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Morningstar may be upending the 401(k) industry by putting RIAs in charge and making participants pay fees -- but some critics see prohibitive conflicts of interest

The Chicago firm boasts a tsunami of signings of 401(k) mega-players including CAPTRUST, Empower and Schwab; Morningstar even had a chat with Fidelity

Author By Lisa Shidler
February 5, 2020 at 7:34 PM
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Morningstar's Jim Smith: RIAs are layering a reasonable fee. My theory is you’re seeing the market at its best.

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Brian Murphy

Brian Murphy

February 5, 2020 — 11:54 PM
None of this rethinks delivery of service offerings to the end client (participant) in the industry effectively. It's great that firms such as Morningstar and Empowar are re-working the plumbing, but for who's benefit? I'd argue the benefit accrues mainly to the advisor community, not the participants, - again. Step back a bit and look what the main points of the article are - 1) technology that allows splitting fees amongst 3 instead of 1 service providers for an all-in cost of 50bps or so. Great. 2) Tacking on managed accounts to plans - and who should pay the fees (to the newly created syndicate). 3) Discussing the compliance/regulatory implications of defaulting clients into managed accounts. Where is a discussion of what the participant actually wants? This is all about what the industry wants - and of course there are likely to be conflicts between what's best for the industry and best for the participant. Financial Engines offers a perfectly reasonable managed account service that I recall garnered only 10-15% of participants at 50bps...and this is from a company that should be able to get in the ear of participants on a relatively regular basis. Why hasn't adoption been higher there? Where is the discussion of transparency that is required by any consumer in making informed decisions? For example, transparency around performance metrics of the individual decision makers. Are managed account advisor services a commodity (as the 15bps pricing of would imply), or is there real risk of an employee getting tied up with a poorly qualified advisor who's come in through Morningstar platform? The industry has always been about "capturing assets" - and this is just adding a few new compensated players to the mix. In this case the captured assets are in retirement plans - whereby the participant has no ability to choose the end advisor, and no ability to research their historical recommendations. Seems to open up plenty of opportunities for the next round of fiduciary lawsuits coming back to the sponsor. Industry remains FUBAR in my opinion.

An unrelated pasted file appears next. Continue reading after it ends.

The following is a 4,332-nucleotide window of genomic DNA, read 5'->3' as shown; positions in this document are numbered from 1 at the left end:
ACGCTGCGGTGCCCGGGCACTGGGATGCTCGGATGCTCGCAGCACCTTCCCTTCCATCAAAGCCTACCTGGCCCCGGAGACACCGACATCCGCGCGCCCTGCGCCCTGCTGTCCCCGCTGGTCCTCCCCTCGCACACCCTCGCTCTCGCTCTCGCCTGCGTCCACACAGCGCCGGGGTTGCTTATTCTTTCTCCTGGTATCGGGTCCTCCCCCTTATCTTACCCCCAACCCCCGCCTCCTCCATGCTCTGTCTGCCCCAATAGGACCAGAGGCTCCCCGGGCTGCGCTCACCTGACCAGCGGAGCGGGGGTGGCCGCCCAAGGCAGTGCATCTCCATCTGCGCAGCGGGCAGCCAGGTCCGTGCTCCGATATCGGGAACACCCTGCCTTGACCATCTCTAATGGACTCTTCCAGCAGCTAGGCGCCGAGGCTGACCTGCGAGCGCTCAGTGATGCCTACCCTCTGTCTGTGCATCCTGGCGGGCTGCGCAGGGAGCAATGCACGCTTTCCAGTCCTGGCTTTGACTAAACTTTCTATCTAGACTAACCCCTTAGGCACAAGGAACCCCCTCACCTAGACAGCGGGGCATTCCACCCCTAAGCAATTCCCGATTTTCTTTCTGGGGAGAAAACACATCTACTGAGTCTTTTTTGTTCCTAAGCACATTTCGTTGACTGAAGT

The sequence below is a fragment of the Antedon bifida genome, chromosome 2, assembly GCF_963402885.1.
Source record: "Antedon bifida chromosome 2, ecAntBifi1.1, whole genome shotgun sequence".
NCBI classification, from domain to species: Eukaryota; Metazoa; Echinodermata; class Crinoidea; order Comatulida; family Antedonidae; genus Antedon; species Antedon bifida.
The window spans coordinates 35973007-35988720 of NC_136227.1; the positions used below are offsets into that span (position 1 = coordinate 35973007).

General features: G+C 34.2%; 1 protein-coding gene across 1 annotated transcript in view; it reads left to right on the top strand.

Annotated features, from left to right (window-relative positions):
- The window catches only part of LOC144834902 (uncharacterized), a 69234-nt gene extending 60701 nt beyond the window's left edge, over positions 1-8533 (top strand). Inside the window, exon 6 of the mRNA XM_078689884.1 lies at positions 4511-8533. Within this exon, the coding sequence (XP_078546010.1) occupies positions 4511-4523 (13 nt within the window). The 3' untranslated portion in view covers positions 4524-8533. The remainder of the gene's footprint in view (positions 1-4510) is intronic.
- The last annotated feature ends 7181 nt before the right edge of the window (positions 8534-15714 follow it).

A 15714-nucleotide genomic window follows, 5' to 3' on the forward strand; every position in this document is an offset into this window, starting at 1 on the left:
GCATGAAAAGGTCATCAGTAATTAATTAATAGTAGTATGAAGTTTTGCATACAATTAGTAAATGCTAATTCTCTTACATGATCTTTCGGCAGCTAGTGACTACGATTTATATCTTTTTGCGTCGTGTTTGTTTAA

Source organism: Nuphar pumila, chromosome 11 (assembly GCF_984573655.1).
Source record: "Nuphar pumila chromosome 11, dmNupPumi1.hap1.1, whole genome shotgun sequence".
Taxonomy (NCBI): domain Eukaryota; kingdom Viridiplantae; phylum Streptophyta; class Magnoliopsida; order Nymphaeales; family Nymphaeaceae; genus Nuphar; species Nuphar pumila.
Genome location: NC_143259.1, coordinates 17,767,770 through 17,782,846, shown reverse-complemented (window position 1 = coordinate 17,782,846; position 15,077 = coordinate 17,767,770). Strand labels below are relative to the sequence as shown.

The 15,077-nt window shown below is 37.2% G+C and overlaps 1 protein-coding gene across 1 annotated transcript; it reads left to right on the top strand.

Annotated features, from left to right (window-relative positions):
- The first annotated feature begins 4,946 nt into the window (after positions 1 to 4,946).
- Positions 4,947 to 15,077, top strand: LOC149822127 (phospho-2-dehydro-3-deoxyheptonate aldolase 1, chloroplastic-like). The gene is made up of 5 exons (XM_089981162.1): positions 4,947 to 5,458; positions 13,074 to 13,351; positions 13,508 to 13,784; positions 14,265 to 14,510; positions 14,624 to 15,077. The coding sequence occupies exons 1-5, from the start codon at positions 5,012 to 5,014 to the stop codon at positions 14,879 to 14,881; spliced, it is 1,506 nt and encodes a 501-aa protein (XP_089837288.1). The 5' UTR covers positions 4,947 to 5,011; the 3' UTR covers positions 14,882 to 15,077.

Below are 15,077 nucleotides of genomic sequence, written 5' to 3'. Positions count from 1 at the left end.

Stevie B

Stevie B

February 11, 2020 — 12:25 AM
Interesting, Of course this article presumes that managed accounts add some sort of value. If I had to pick a 'managed account' or a low-cost Target Date fund from now and the next 15 years going forward, my money is on (and in) the Target Date Fund. I'd guess there will be a trend to 'culll a managed account' just like the mutual fund industry has done to bury the poor track records of poor-performing funds. Some folks might benefit from such an arrangement but as per the Financial Engines reference above, it's probably not going to be a main landing spot for employee $'s.

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